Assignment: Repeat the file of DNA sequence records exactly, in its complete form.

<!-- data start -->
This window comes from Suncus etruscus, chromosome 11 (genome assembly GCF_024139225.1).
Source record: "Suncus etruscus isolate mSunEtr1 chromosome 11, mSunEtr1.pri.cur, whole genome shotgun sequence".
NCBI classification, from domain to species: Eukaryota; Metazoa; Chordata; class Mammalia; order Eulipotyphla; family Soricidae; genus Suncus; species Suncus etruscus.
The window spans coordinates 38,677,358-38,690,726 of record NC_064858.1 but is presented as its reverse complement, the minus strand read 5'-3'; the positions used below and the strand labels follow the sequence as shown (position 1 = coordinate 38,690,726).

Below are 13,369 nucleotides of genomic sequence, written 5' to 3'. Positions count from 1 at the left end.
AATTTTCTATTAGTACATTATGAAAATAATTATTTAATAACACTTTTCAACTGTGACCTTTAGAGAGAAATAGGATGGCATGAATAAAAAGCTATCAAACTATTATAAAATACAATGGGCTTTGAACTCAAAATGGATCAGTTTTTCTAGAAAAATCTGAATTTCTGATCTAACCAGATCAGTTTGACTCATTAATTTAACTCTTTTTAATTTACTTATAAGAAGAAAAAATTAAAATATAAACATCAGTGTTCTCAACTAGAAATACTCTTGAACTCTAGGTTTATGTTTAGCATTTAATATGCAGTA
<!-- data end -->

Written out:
This window comes from Suncus etruscus, chromosome 11 (genome assembly GCF_024139225.1).
Source record: "Suncus etruscus isolate mSunEtr1 chromosome 11, mSunEtr1.pri.cur, whole genome shotgun sequence".
NCBI classification, from domain to species: Eukaryota; Metazoa; Chordata; class Mammalia; order Eulipotyphla; family Soricidae; genus Suncus; species Suncus etruscus.
The window spans coordinates 38,677,358-38,690,726 of record NC_064858.1 but is presented as its reverse complement, the minus strand read 5'-3'; the positions used below and the strand labels follow the sequence as shown (position 1 = coordinate 38,690,726).

Below are 13,369 nucleotides of genomic sequence, written 5' to 3'. Positions count from 1 at the left end.
AATTTTCTATTAGTACATTATGAAAATAATTATTTAATAACACTTTTCAACTGTGACCTTTAGAGAGAAATAGGATGGCATGAATAAAAAGCTATCAAACTATTATAAAATACAATGGGCTTTGAACTCAAAATGGATCAGTTTTTCTAGAAAAATCTGAATTTCTGATCTAACCAGATCAGTTTGACTCATTAATTTAACTCTTTTTAATTTACTTATAAGAAGAAAAAATTAAAATATAAACATCAGTGTTCTCAACTAGAAATACTCTTGAACTCTAGGTTTATGTTTAGCATTTAATATGCAGTA